There is a need to expand our global market. Competition from India, China and Asian tigers can have further disastrous effects on our exports. Growth rates at many markets outpace the domestic markets and beating competitors abroad can keep you on the edge at the domestic markets as well. As our export data related to recent years shows that Pakistan is not trading with countries with, it has close and good bilateral relations like China, Turkey and Iran. Pakistan exports to China, Turkey and Iran amounts only to less than 2%, 1%, and 3% respectively.
Export partners of Pakistan for the year 2001:
We imported commodities worth $9.6 billion in the year 1999
Import partners of Pakistan:
Source: Exports Receipts, June 2001, State Bank of Pakistan, Statistics Department
Moreover if we look at Pakistani exports Pakistan is still relying heavily on textile cotton and related products constitutes around 60% of our total exports. We export commodities like textiles (garments, cotton cloth, and yarn), rice, other agricultural products. On the contrary we import machinery, petroleum, petroleum products, chemicals, transportation equipment, edible oils, grains, pulses and flour. Diversification of export trade should be followed by Pakistani exporters. It means that Pakistan should not rely only on Agricultural products but we should broaden our export base. There are mineral products, canned food & software which needs to be fully exploited and search of potential market. If we compare Pakistan with India who is exporting assorted products we come to the conclusion that India is exporting variety of products ranging from software to canned food from fashion apparel to satellite programmes.
What is E-Commerce?
We need to define Electronic Commerce before considering its benefits for exporters. We can define electronic commerce from four different perspectives:
Communication perspective, electronic commerce is delivering of information, products/services, or payments via telephone lines, computer networks, or any other means.
From a business process perspective, electronic commerce is the application of technology toward the automation of business transactions and workflow.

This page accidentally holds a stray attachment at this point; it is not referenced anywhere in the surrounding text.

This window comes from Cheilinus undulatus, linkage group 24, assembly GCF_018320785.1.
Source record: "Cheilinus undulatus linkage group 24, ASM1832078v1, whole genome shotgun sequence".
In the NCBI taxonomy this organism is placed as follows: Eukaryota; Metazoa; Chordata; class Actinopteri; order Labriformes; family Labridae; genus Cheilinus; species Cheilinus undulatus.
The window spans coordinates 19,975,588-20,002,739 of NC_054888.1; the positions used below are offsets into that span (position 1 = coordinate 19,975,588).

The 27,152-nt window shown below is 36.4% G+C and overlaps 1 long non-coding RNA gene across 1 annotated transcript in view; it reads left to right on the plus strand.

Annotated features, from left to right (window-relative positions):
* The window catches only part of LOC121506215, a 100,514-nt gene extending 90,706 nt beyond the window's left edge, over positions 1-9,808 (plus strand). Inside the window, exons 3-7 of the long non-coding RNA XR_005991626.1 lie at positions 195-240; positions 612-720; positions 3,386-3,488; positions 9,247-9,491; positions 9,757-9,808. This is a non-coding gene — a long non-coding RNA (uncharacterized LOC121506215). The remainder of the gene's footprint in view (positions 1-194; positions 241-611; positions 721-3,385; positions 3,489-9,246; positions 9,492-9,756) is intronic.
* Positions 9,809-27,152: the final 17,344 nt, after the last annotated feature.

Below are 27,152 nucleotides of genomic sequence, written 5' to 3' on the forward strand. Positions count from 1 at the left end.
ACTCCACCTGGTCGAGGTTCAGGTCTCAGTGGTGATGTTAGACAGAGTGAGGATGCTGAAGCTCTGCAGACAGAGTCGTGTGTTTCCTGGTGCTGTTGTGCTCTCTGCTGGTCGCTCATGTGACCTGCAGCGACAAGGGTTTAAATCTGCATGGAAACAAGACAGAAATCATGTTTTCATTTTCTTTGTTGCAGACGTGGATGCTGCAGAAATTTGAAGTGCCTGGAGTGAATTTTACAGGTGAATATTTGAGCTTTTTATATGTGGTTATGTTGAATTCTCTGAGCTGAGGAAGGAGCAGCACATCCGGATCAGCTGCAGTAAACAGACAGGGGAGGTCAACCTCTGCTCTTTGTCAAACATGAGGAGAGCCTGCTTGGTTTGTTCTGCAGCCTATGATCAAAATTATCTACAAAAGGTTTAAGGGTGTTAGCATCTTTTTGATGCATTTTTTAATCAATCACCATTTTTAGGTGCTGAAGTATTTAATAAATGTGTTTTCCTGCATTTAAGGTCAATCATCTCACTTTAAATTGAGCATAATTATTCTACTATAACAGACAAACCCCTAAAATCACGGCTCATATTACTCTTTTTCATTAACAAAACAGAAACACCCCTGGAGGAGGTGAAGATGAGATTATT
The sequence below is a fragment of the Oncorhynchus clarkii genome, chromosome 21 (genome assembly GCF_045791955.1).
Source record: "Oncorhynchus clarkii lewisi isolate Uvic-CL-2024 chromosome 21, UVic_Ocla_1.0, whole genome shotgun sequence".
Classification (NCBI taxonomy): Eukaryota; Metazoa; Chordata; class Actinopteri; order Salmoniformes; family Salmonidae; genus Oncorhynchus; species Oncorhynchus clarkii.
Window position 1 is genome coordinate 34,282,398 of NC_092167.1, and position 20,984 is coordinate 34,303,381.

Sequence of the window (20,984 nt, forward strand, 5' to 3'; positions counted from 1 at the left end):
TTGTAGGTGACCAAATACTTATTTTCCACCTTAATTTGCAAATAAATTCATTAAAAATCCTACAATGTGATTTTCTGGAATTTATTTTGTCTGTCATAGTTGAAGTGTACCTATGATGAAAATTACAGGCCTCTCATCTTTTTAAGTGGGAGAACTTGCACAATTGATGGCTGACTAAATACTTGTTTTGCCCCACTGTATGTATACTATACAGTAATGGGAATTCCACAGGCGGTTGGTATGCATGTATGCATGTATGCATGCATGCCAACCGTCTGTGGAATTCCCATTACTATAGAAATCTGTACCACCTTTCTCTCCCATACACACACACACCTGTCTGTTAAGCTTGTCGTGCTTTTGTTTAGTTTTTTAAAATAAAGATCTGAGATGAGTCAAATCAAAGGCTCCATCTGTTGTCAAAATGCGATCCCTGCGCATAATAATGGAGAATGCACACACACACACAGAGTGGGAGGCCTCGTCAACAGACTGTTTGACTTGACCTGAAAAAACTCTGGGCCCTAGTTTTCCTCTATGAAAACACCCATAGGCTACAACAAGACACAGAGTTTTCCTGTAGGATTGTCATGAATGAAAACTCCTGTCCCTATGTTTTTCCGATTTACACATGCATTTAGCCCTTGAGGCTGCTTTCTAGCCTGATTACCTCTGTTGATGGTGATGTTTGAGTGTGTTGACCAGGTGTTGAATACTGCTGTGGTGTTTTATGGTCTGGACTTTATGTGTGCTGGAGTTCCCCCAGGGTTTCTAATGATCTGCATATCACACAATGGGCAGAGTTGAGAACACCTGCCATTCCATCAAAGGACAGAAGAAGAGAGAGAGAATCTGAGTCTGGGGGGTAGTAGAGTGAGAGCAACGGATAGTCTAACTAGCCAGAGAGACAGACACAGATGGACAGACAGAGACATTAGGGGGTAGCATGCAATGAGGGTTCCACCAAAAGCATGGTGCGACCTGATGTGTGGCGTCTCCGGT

From a service perspective electronic commerce is a tool that addresses the desire of firms, customers, and management to cut service costs while improving the quality of goods and increasing the speed of service delivery.
From an online perspective, electronic commerce provides the capability of buying and selling products and information on the internet and other online services.
There are a myriad of positive benefits associated with E-commerce including customer convenience, increased sales, professional image and the list goes on.
E-commerce through Internet and other devices has revolutionized the world in past seven eight years. It all started in 1994 when Jeff Bezos working on Wall Street, watching Web usage grow by 2300% each year. He knew that internet would be everywhere soon so he thought of selling through Internet by launching Amazon.com at Seattle, which is now Earth's Biggest Bookstore.
E-commerce can appear simple (well, almost) once you understand how all the components work together. A merchant account allows you to accept credit cards, your web host shows your web-site to the world, your shopping cart helps your customers order easily and real-time processing processes the orders in real-time and approved transactions are credited to your merchant account. All are independent components but they all function together to make e-commerce work. Find a designer or webmaster who can bring all these elements together on your site & watch e-commerce work for you. [Lisa Schmeckpeper, 2001]